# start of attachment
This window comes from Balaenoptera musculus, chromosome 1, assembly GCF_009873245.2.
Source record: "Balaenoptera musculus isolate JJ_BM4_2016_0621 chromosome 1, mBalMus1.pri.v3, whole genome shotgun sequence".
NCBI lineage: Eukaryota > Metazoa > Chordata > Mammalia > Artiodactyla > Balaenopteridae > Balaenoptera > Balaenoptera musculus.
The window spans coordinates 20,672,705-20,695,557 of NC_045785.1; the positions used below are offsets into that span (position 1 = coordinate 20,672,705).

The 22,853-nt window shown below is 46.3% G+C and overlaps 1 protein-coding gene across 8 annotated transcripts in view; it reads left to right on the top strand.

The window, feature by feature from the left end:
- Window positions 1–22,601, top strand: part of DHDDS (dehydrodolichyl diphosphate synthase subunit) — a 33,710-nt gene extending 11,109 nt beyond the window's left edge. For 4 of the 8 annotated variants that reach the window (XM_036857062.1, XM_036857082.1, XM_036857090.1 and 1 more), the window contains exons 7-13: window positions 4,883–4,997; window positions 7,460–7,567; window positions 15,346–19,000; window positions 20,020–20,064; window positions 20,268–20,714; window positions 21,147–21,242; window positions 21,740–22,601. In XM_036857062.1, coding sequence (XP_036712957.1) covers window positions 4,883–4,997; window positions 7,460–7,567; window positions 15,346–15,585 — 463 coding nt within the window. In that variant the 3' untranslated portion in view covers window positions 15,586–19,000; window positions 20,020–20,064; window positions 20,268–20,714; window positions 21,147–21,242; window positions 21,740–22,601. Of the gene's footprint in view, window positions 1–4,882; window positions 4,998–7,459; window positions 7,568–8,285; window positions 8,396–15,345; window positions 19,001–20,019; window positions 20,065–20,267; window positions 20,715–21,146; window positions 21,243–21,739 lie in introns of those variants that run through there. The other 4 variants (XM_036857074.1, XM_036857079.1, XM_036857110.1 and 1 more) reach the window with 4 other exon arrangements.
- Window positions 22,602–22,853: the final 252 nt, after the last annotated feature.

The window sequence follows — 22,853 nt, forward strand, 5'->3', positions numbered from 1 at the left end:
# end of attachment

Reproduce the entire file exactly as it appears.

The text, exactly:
This window comes from Balaenoptera musculus, chromosome 1, assembly GCF_009873245.2.
Source record: "Balaenoptera musculus isolate JJ_BM4_2016_0621 chromosome 1, mBalMus1.pri.v3, whole genome shotgun sequence".
NCBI lineage: Eukaryota > Metazoa > Chordata > Mammalia > Artiodactyla > Balaenopteridae > Balaenoptera > Balaenoptera musculus.
The window spans coordinates 20,672,705-20,695,557 of NC_045785.1; the positions used below are offsets into that span (position 1 = coordinate 20,672,705).

The 22,853-nt window shown below is 46.3% G+C and overlaps 1 protein-coding gene across 8 annotated transcripts in view; it reads left to right on the top strand.

The window, feature by feature from the left end:
- Window positions 1–22,601, top strand: part of DHDDS (dehydrodolichyl diphosphate synthase subunit) — a 33,710-nt gene extending 11,109 nt beyond the window's left edge. For 4 of the 8 annotated variants that reach the window (XM_036857062.1, XM_036857082.1, XM_036857090.1 and 1 more), the window contains exons 7-13: window positions 4,883–4,997; window positions 7,460–7,567; window positions 15,346–19,000; window positions 20,020–20,064; window positions 20,268–20,714; window positions 21,147–21,242; window positions 21,740–22,601. In XM_036857062.1, coding sequence (XP_036712957.1) covers window positions 4,883–4,997; window positions 7,460–7,567; window positions 15,346–15,585 — 463 coding nt within the window. In that variant the 3' untranslated portion in view covers window positions 15,586–19,000; window positions 20,020–20,064; window positions 20,268–20,714; window positions 21,147–21,242; window positions 21,740–22,601. Of the gene's footprint in view, window positions 1–4,882; window positions 4,998–7,459; window positions 7,568–8,285; window positions 8,396–15,345; window positions 19,001–20,019; window positions 20,065–20,267; window positions 20,715–21,146; window positions 21,243–21,739 lie in introns of those variants that run through there. The other 4 variants (XM_036857074.1, XM_036857079.1, XM_036857110.1 and 1 more) reach the window with 4 other exon arrangements.
- Window positions 22,602–22,853: the final 252 nt, after the last annotated feature.

The window sequence follows — 22,853 nt, forward strand, 5'->3', positions numbered from 1 at the left end: